While James did his thing, Irving was unconscious. He had one of the best games for a guard in a pressure situation. He couldn’t be stopped. The explosive Irving took apart Stephen Curry off the dribble. He shot a ridiculous 17-for-24. Aside from being hot from outside, Irving lit up the Warriors on an array of drives finishing lay-ups. Particularly when Golden State crawled within six on consecutive three’s from Klay Thompson and Curry, he put Cleveland on his back by starting a 13-0 run that ballooned the lead back up to 19. That included a ridiculous and-one on a beautiful spin move and sweet finish. The next time down, he launched one from way downtown that hit nothing but net, silencing the crowd.

On a night they got nothing out of Kevin Love, who had two points and three rebounds in nearly 33 minutes after returning from a concussion, this is who the Cavs had to be. A two-man team just destroying the Warriors on the match-ups. Only J.R. Smith was the other player to hit for double digits netting 10 in a inconsistent performance due to foul trouble. Tristan Thompson did most of his work on the glass grabbing 15 rebounds while scoring six including 4-of-10 from the line. The Warriors tried the hack-a-Thompson strategy in the third. But after missing three straight, Thompson made the last two to help the Cavs build a nine-point lead after three quarters.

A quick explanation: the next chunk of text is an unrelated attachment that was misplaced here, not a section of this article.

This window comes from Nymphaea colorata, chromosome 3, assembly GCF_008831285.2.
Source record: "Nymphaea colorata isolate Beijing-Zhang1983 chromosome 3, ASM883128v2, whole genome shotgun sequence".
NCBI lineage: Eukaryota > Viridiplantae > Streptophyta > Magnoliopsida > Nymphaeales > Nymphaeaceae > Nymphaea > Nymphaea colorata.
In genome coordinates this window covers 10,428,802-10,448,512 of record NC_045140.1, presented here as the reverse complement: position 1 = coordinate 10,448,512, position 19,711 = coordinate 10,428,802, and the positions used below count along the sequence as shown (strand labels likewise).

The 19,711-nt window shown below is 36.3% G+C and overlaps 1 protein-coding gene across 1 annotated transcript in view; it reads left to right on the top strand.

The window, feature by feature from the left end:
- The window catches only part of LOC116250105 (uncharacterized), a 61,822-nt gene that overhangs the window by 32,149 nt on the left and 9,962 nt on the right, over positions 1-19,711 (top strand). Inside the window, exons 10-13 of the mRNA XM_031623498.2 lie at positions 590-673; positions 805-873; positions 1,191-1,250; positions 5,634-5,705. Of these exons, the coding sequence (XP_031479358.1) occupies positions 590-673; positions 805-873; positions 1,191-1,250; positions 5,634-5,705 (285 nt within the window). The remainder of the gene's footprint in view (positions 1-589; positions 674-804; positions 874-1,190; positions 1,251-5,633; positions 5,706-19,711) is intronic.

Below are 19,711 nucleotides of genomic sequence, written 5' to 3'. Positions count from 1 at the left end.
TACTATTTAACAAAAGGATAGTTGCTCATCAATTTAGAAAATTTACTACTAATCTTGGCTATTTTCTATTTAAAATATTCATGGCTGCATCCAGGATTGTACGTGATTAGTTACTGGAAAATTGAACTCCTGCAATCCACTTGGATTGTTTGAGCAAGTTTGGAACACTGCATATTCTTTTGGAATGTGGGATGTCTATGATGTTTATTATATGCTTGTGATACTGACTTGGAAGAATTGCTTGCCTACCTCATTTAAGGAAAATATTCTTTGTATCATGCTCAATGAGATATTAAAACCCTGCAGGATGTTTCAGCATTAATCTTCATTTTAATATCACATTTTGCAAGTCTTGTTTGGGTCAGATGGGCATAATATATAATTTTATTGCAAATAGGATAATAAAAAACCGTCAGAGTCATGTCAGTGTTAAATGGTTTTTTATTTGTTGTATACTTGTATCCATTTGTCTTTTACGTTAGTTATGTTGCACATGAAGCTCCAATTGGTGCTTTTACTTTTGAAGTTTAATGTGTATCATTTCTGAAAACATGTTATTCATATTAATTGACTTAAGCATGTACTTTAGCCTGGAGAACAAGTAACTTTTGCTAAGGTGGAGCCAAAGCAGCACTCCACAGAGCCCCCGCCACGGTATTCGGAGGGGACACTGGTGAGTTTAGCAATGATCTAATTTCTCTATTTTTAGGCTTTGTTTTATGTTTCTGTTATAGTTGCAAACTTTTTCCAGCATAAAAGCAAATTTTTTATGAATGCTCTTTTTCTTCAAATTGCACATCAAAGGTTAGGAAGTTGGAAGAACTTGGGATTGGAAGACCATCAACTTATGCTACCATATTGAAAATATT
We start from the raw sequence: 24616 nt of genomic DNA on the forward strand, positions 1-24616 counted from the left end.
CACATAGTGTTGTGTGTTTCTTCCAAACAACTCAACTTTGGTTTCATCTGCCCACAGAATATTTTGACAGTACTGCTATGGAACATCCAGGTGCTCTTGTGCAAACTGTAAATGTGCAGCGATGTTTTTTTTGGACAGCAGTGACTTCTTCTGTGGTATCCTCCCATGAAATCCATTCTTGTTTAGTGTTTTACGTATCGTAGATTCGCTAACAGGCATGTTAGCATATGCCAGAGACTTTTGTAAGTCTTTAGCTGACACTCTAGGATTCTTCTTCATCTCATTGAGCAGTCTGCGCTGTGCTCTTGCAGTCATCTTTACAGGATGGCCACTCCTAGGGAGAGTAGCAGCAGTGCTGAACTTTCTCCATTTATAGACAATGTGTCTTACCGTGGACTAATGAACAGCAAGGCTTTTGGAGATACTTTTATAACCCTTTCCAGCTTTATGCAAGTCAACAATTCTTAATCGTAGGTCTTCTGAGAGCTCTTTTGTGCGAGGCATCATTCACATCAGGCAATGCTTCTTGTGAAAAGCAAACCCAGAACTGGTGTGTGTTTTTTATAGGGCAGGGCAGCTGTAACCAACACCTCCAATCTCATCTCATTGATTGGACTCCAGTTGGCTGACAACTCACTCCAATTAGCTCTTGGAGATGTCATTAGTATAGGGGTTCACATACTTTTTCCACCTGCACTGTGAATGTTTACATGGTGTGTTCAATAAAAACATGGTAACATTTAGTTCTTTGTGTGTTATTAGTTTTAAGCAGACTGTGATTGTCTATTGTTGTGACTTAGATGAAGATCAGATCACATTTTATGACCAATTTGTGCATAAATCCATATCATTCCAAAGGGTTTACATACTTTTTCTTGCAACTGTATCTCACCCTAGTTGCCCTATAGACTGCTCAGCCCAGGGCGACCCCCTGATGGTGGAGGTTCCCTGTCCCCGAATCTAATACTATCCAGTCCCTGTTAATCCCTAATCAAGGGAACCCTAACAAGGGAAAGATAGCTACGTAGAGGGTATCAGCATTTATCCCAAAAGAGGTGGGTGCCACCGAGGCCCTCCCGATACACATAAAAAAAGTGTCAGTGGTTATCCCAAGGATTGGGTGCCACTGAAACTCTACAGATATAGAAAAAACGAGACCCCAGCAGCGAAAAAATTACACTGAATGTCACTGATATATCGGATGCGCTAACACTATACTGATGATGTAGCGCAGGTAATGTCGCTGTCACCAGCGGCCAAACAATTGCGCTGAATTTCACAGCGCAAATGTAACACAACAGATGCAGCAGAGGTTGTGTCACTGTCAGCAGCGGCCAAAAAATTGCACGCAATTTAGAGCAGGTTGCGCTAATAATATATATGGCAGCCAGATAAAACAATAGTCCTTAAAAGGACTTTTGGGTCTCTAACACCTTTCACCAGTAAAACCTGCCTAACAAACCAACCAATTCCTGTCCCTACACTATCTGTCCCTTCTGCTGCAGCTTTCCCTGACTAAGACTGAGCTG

Unlike in most games, the Warriors went ice cold in the fourth quarter. They scored only 13 points including just one in the final six and a half minutes. The Cavs outscored them 19-13 to win comfortably by 15. Golden State was unable to knock down their shots from three-point range, clanging 28 of 42 attempts. That included both Curry and Klay Thompson misfiring on wide open looks. Curry was only 5-for-14 finishing with 25 points in an uneven performance. Thompson did most of his damage in the first half scoring 25 of his 37 before halftime. He was the more explosive Splash Brother shooting 11-of-20 overall and 6-for-11 on three’s. The more aggressive and stronger Thompson also got to the line, sinking all nine of his free throws.